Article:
Wednesday, February 19, 2020

Western History | The Mark of Zorro (1920)

Who's in it?: Douglas Fairbanks (The Three Musketeers, Robin Hood, The Thief of Bagdad, Don Q Son of Zorro, The Black Pirate, The Iron Mask)

What's it about?: When the Spanish governor of California becomes oppressive, a seemingly foppish nobleman puts on a mask to protect the persecuted.

How is it?: I've seen this a few times by now and it's a very faithful adaptation of Johnston McCulley's novel, The Curse of Capistrano, in which Zorro first appeared. There are a couple of big differences though.

The first is Zorro's assistant Bernardo, a character who's barely in the novel. McCulley's version is deaf and mute, but The Mark of Zorro allows him to hear and gives him a lot more to do. He's not a major character, but the sense is that he's a clever and capable helper in Zorro's subterfuge.

Another difference is how Mark of Zorro handles Zorror's secret identity. The novel surprisingly saves the reveal until the very end, so the reader finds out who he is at the same time as everyone else. Mark of Zorro lets viewers in on the deception right away.

That's cool because it means we get to peek at parts of Zorro's life that the book keeps hidden. Like how Zorro comes in and out of his house. Underneath his mansion, he's got a cave with a couple of hidden entrances. There's a shrub covered, horse-sized outer passage, and in the house there's a secret door disguised as a grandfather clock. Everyone knows that Batman was inspired by Zorro, but sometimes we forget how much. It's all based on this Fairbanks movie though, not the novel.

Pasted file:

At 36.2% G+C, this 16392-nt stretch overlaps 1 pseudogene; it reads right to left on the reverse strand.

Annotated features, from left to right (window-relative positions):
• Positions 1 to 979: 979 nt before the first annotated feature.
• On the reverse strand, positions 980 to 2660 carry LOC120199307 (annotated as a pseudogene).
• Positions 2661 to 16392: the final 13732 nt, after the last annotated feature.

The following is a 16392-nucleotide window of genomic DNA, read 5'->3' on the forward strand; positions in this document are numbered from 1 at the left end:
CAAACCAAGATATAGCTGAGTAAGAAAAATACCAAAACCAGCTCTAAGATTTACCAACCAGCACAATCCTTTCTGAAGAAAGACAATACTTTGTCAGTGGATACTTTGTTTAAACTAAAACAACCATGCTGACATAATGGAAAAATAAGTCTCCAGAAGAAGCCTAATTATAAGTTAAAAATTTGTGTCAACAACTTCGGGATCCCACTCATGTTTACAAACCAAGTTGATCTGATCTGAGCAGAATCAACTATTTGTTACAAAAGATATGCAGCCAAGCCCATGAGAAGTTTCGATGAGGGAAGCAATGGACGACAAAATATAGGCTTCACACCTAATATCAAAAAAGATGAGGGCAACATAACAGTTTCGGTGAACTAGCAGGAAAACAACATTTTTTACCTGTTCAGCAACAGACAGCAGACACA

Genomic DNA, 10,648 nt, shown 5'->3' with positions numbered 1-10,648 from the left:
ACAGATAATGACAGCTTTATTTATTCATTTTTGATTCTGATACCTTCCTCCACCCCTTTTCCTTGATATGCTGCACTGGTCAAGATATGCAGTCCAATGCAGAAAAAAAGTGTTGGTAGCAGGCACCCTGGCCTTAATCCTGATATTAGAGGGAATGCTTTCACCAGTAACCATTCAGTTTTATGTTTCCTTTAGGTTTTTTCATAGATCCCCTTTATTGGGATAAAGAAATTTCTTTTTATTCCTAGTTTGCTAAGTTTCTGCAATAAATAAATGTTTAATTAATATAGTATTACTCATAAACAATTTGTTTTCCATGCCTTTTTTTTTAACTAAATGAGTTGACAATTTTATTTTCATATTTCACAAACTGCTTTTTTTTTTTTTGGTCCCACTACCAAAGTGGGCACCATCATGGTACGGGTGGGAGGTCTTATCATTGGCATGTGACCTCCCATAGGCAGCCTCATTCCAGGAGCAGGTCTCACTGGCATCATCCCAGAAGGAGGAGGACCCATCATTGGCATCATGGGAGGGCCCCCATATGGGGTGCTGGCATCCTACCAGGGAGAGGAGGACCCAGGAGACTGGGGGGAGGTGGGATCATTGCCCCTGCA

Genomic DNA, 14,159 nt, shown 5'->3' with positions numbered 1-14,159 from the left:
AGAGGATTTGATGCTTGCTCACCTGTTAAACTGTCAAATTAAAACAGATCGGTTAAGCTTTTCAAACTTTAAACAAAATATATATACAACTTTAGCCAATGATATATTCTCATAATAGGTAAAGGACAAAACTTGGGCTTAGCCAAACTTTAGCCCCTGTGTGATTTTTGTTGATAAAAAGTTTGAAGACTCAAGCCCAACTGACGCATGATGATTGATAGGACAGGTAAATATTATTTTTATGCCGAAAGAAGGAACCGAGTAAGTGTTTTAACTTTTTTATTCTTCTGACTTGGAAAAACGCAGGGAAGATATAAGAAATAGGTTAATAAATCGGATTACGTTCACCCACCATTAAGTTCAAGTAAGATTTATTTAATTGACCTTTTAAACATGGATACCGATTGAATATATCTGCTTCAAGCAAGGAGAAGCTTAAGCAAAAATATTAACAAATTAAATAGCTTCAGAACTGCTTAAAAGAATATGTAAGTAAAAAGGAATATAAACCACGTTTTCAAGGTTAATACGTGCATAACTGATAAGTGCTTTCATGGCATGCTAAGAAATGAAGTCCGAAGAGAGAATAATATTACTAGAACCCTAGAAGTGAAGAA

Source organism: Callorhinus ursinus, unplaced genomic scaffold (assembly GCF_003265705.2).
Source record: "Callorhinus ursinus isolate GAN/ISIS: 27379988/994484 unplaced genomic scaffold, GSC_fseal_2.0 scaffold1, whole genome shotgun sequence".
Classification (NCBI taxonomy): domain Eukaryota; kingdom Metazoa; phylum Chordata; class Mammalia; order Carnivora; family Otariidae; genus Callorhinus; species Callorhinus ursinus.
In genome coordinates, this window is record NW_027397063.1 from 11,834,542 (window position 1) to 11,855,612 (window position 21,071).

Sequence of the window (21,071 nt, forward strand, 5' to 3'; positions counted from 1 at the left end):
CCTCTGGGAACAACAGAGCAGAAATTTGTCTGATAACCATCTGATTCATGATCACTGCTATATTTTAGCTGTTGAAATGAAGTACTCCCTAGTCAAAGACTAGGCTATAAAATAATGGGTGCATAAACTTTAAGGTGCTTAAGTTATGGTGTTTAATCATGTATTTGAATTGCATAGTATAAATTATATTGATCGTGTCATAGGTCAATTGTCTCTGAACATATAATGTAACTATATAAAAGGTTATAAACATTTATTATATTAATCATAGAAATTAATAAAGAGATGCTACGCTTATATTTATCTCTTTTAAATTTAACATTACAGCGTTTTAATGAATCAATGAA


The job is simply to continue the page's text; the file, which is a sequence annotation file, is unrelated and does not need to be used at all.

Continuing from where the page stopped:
Batman could take some more lessons from Fairbanks' Zorro on playing the idle playboy, though. Fairbanks' performance as Don Diego is brilliant. He always looks exhausted and bored, only perking up when he's irritating someone with an unwanted handkerchief trick. Christopher Reeve rightly gets a lot of praise for creating separate performances when he's playing Superman or Clark Kent, but he wasn't the first to do that. Fairbanks does the same thing as Don Diego and Zorro and I totally see why people are fooled.

That impressive bit of acting is nothing compared to the unbelievable acrobatic work that Fairbanks pulls off in Zorro mode, though. He leaps around and climbs over sets like he's inventing parkour. The final chase between him and the Spanish soldiers is a stunning showcase for Fairbanks athleticism as well as just plain hilarious.

Rating: Five out of five rapiers.

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